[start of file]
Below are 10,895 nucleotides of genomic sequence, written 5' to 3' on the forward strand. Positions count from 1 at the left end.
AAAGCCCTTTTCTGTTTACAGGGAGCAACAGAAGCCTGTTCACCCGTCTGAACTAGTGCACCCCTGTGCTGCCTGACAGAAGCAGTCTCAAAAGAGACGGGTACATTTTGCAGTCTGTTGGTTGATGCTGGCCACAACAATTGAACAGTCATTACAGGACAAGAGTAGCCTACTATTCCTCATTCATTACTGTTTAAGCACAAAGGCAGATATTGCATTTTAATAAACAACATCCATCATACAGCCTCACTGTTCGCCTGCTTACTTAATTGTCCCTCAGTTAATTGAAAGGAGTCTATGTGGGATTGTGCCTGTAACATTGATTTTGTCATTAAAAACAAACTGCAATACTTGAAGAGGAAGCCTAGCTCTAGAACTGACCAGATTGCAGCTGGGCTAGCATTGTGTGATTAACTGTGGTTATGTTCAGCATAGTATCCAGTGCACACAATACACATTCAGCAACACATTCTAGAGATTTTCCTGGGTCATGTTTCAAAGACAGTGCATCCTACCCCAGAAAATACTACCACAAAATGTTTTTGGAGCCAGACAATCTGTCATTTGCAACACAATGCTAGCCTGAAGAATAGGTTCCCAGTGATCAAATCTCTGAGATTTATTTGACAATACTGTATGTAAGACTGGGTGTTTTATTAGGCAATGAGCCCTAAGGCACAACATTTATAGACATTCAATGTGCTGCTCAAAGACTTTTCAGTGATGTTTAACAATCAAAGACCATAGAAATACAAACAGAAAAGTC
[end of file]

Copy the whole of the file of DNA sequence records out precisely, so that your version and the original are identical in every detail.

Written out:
Below are 10,895 nucleotides of genomic sequence, written 5' to 3' on the forward strand. Positions count from 1 at the left end.
AAAGCCCTTTTCTGTTTACAGGGAGCAACAGAAGCCTGTTCACCCGTCTGAACTAGTGCACCCCTGTGCTGCCTGACAGAAGCAGTCTCAAAAGAGACGGGTACATTTTGCAGTCTGTTGGTTGATGCTGGCCACAACAATTGAACAGTCATTACAGGACAAGAGTAGCCTACTATTCCTCATTCATTACTGTTTAAGCACAAAGGCAGATATTGCATTTTAATAAACAACATCCATCATACAGCCTCACTGTTCGCCTGCTTACTTAATTGTCCCTCAGTTAATTGAAAGGAGTCTATGTGGGATTGTGCCTGTAACATTGATTTTGTCATTAAAAACAAACTGCAATACTTGAAGAGGAAGCCTAGCTCTAGAACTGACCAGATTGCAGCTGGGCTAGCATTGTGTGATTAACTGTGGTTATGTTCAGCATAGTATCCAGTGCACACAATACACATTCAGCAACACATTCTAGAGATTTTCCTGGGTCATGTTTCAAAGACAGTGCATCCTACCCCAGAAAATACTACCACAAAATGTTTTTGGAGCCAGACAATCTGTCATTTGCAACACAATGCTAGCCTGAAGAATAGGTTCCCAGTGATCAAATCTCTGAGATTTATTTGACAATACTGTATGTAAGACTGGGTGTTTTATTAGGCAATGAGCCCTAAGGCACAACATTTATAGACATTCAATGTGCTGCTCAAAGACTTTTCAGTGATGTTTAACAATCAAAGACCATAGAAATACAAACAGAAAAGTC